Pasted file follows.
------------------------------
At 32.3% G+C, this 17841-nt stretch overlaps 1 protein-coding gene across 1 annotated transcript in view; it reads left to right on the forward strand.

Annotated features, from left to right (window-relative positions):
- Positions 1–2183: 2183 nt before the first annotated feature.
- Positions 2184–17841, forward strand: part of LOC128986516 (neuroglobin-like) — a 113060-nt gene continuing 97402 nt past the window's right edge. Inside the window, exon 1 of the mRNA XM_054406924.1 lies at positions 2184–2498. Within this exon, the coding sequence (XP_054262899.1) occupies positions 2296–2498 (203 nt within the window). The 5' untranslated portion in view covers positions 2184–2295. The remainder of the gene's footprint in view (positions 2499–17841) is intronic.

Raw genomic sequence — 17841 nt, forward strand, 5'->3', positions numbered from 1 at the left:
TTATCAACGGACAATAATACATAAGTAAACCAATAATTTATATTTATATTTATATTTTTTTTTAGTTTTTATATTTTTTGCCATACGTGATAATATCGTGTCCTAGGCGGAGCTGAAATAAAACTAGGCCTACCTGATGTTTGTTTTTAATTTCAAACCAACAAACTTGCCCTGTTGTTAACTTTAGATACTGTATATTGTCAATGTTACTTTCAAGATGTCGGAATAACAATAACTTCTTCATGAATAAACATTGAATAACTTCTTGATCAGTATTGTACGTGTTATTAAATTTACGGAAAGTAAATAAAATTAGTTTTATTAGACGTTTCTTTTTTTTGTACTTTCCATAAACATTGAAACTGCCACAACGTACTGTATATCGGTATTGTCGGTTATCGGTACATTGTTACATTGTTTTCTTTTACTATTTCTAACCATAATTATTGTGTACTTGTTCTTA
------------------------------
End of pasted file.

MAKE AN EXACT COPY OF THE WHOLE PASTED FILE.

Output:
At 32.3% G+C, this 17841-nt stretch overlaps 1 protein-coding gene across 1 annotated transcript in view; it reads left to right on the forward strand.

Annotated features, from left to right (window-relative positions):
- Positions 1–2183: 2183 nt before the first annotated feature.
- Positions 2184–17841, forward strand: part of LOC128986516 (neuroglobin-like) — a 113060-nt gene continuing 97402 nt past the window's right edge. Inside the window, exon 1 of the mRNA XM_054406924.1 lies at positions 2184–2498. Within this exon, the coding sequence (XP_054262899.1) occupies positions 2296–2498 (203 nt within the window). The 5' untranslated portion in view covers positions 2184–2295. The remainder of the gene's footprint in view (positions 2499–17841) is intronic.

Raw genomic sequence — 17841 nt, forward strand, 5'->3', positions numbered from 1 at the left:
TTATCAACGGACAATAATACATAAGTAAACCAATAATTTATATTTATATTTATATTTTTTTTTAGTTTTTATATTTTTTGCCATACGTGATAATATCGTGTCCTAGGCGGAGCTGAAATAAAACTAGGCCTACCTGATGTTTGTTTTTAATTTCAAACCAACAAACTTGCCCTGTTGTTAACTTTAGATACTGTATATTGTCAATGTTACTTTCAAGATGTCGGAATAACAATAACTTCTTCATGAATAAACATTGAATAACTTCTTGATCAGTATTGTACGTGTTATTAAATTTACGGAAAGTAAATAAAATTAGTTTTATTAGACGTTTCTTTTTTTTGTACTTTCCATAAACATTGAAACTGCCACAACGTACTGTATATCGGTATTGTCGGTTATCGGTACATTGTTACATTGTTTTCTTTTACTATTTCTAACCATAATTATTGTGTACTTGTTCTTA